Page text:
• linger, in reply to Russell Brown,

    It’s not an entirely irrational choice to still choose to proceed in that situation.

    Exactly; which is why — given that amount of knowledge — the 1/3 willing to proceed anyway is maybe not as serious a problem as it might otherwise appear. To fully make sense of the “2/3 decided not to” statistic, we’d really need more detail on what the alternatives were (essentially: no significant drug content [so then why not try it?] / different drug with effects known and desired by the purchaser / different drug with effects unknown to the purchaser / different drug with known effects not desired by the purchaser); but of course that classification depends on whether or not the actual ingredients consisted of a drug the user was willing to try — which is subjective, and not something KnowYourStuff would necessarily ask about.

    Tokyo • Since Apr 2007 • 1785 posts Report Reply

  • Russell Brown, in reply to Thomas Lumley,

    Your "Todays Q+A Report" link is being treated as a relative URL not an absolute one.

    Oops, thanks. Weird thing was, it worked inside the CMS but not on the page.

    Auckland • Since Nov 2006 • 22403 posts Report Reply

  • tatjna, in reply to linger,

    To fully make sense of the “2/3 decided not to” statistic, we’d really need more detail on what the alternatives were.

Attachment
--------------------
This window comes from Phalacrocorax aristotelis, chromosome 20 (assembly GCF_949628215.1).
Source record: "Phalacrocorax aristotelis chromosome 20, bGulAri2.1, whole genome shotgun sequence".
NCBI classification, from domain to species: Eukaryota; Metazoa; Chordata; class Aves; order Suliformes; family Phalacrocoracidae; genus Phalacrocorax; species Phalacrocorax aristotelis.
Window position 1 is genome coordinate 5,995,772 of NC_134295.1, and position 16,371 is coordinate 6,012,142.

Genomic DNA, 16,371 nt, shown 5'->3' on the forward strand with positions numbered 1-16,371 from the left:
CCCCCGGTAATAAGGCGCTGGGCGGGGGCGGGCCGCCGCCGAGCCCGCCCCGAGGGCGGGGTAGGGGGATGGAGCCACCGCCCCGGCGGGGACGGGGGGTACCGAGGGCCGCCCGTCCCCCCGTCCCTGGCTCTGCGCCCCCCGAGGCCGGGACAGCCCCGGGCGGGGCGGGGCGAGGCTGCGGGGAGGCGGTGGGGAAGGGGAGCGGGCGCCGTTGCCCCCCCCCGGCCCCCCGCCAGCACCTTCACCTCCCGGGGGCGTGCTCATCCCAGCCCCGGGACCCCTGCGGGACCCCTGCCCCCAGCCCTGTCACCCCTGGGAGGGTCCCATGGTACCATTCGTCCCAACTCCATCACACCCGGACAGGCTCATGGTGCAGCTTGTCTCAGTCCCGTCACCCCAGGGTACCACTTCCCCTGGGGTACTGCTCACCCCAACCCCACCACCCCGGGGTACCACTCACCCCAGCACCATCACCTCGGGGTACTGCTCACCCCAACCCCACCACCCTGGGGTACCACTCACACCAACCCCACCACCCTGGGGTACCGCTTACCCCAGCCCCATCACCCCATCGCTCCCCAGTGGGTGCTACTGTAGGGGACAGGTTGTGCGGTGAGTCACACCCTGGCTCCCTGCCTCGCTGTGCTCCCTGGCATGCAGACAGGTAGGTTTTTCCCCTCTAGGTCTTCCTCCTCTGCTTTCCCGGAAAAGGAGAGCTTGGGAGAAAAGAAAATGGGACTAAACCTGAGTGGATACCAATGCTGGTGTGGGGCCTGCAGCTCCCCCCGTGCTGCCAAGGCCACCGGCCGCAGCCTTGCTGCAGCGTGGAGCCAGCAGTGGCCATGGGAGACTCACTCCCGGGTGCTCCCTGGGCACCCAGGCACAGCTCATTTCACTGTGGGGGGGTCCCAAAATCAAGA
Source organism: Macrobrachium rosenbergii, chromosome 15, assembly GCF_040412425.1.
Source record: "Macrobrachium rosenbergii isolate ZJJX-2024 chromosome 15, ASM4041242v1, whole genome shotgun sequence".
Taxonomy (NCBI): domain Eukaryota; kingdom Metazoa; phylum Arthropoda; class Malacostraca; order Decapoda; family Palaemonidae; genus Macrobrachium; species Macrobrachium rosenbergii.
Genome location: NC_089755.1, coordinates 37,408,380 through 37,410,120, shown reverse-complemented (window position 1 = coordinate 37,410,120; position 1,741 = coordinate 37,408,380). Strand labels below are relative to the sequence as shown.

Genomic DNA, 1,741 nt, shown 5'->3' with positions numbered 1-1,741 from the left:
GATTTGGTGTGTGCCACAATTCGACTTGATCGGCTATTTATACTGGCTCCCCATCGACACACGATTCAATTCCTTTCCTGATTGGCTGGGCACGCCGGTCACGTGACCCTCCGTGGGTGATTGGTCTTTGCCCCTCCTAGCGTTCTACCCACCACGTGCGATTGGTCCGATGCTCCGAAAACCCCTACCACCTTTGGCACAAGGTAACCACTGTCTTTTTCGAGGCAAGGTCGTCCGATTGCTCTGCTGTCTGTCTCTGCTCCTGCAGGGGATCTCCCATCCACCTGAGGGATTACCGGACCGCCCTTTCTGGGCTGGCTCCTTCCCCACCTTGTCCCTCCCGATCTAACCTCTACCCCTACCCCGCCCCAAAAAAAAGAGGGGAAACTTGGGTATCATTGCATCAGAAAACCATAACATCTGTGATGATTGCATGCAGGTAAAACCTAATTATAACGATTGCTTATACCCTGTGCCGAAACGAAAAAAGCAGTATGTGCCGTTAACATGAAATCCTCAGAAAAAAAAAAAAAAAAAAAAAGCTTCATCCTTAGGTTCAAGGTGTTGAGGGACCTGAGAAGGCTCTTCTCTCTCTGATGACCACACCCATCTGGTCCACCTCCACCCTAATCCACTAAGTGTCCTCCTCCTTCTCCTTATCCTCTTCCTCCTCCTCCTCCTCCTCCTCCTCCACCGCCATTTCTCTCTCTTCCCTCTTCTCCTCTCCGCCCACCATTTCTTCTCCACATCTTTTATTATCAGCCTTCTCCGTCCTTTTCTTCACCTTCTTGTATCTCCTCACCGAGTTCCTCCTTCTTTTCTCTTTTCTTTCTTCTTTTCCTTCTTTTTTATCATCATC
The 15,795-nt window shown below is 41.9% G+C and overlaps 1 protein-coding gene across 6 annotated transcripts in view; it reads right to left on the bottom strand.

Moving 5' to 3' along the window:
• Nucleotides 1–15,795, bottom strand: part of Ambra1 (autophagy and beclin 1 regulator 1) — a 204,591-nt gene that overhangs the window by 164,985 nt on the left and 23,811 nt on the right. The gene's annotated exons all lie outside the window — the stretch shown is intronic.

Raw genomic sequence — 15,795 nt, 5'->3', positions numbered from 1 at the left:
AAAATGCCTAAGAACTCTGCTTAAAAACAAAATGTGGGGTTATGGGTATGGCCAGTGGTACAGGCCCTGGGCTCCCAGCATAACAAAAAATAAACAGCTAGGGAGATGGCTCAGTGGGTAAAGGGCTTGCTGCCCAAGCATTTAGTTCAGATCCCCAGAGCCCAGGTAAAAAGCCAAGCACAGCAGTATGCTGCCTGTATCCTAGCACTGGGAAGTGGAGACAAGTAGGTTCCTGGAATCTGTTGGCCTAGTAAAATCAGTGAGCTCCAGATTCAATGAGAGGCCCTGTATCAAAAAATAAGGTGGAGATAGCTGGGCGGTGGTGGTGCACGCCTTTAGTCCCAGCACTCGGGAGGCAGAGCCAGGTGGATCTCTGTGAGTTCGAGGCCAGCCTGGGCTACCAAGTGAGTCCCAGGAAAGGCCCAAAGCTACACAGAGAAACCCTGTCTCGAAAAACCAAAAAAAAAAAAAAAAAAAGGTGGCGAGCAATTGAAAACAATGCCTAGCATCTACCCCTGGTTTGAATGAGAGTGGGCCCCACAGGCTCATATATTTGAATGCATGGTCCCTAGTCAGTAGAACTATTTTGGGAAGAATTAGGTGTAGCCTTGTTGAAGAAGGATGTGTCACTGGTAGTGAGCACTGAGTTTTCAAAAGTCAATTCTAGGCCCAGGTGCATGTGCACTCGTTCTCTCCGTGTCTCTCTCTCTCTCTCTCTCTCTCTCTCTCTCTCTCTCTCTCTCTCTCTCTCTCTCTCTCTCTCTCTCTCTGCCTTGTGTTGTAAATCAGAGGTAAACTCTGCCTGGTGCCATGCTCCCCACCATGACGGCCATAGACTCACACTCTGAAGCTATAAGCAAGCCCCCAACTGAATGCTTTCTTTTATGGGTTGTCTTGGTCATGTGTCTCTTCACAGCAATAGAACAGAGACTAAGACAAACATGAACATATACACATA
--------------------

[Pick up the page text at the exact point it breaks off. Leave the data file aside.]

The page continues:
You are quite right. KnowYourStuffNZ did ask people to expand on their reasons for choosing to take a substance that turned out not to be as presumed, however the responses were subjective and not really useful for making claims from a research perspective.

    Anecdotally and by observation only (ie not backed by data), they generally fell into two broad categories - "Had used before with no problems" and "Was identified as another desirable substance" (ie cocaine that turned out to be speed). Even these people often said that they would approach with much more caution than they would have had they not gone through the checking process.

    We can judge these reasons as much as we like, but the outstanding thing for me is how few people fell into the 'don't know, don't care, will gob anything for kicks' category that seems to be the stereotypical one applied to drug users.

    Wellington • Since Dec 2010 • 18 posts Report Reply

  • william blake,

    I will continue to wowser and go back to the health issue, harm reduction position. On the spot drug analysis may head off acute poisoning from ingestion of an unexpected drug but what about longer term effects of a churning chemical smorgasbord? Is anybody testing the human lab rats for short, medium or long term cognitive imparement, liver or heart damage, cancer etc.? Insisting it is sensible to minimise the immediate damage may give a green light and a false sense of security on the night that may make people think narcotics are a healthy, long term, gluten free alternative. Does Know Your Stuff suggest a dose for each ‘patient’ based on their physiological and psychological medical records? ( including don’t do it dude) I’m not convinced that this is a health initiative rather than a happy party initiative

    Since Mar 2010 • 360 posts Report Reply

  • linger, in reply to william blake,

    Your position is only tenable if you can show that it actually further reduces harm, compared to a programme that demonstrably reduces the risk of people taking unknown drugs. In pointing to a knowledge gap, you seem to have somehow missed the point that this initiative reduces the existing knowledge gap.